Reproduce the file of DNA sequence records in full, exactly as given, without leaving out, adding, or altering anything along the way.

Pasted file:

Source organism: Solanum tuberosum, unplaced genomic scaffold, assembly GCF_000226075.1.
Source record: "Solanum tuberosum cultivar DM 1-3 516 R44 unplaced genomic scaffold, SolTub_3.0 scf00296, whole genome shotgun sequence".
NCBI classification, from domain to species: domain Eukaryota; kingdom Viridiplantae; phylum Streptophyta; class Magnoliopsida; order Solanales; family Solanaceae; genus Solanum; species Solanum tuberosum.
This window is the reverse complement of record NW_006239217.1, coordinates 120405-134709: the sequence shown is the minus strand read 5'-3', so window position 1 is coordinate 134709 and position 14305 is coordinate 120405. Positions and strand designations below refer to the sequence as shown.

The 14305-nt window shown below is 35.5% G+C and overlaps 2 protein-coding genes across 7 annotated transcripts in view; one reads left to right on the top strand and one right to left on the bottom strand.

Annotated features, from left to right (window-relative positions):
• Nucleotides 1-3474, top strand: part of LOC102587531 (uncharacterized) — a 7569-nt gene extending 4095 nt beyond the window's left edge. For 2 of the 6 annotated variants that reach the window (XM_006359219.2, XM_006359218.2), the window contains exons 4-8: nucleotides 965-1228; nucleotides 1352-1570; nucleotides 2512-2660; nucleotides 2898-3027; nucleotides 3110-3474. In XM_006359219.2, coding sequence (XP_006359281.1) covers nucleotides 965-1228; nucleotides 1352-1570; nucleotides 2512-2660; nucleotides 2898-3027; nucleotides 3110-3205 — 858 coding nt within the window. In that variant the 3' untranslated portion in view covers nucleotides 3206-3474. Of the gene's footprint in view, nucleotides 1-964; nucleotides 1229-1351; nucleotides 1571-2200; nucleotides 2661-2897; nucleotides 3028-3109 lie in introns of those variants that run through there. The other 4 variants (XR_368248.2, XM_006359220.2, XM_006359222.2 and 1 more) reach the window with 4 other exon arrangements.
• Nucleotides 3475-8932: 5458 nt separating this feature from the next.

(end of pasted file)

Source organism: Solanum tuberosum, unplaced genomic scaffold, assembly GCF_000226075.1.
Source record: "Solanum tuberosum cultivar DM 1-3 516 R44 unplaced genomic scaffold, SolTub_3.0 scf00296, whole genome shotgun sequence".
NCBI classification, from domain to species: domain Eukaryota; kingdom Viridiplantae; phylum Streptophyta; class Magnoliopsida; order Solanales; family Solanaceae; genus Solanum; species Solanum tuberosum.
This window is the reverse complement of record NW_006239217.1, coordinates 120405-134709: the sequence shown is the minus strand read 5'-3', so window position 1 is coordinate 134709 and position 14305 is coordinate 120405. Positions and strand designations below refer to the sequence as shown.

The 14305-nt window shown below is 35.5% G+C and overlaps 2 protein-coding genes across 7 annotated transcripts in view; one reads left to right on the top strand and one right to left on the bottom strand.

Annotated features, from left to right (window-relative positions):
• Nucleotides 1-3474, top strand: part of LOC102587531 (uncharacterized) — a 7569-nt gene extending 4095 nt beyond the window's left edge. For 2 of the 6 annotated variants that reach the window (XM_006359219.2, XM_006359218.2), the window contains exons 4-8: nucleotides 965-1228; nucleotides 1352-1570; nucleotides 2512-2660; nucleotides 2898-3027; nucleotides 3110-3474. In XM_006359219.2, coding sequence (XP_006359281.1) covers nucleotides 965-1228; nucleotides 1352-1570; nucleotides 2512-2660; nucleotides 2898-3027; nucleotides 3110-3205 — 858 coding nt within the window. In that variant the 3' untranslated portion in view covers nucleotides 3206-3474. Of the gene's footprint in view, nucleotides 1-964; nucleotides 1229-1351; nucleotides 1571-2200; nucleotides 2661-2897; nucleotides 3028-3109 lie in introns of those variants that run through there. The other 4 variants (XR_368248.2, XM_006359220.2, XM_006359222.2 and 1 more) reach the window with 4 other exon arrangements.
• Nucleotides 3475-8932: 5458 nt separating this feature from the next.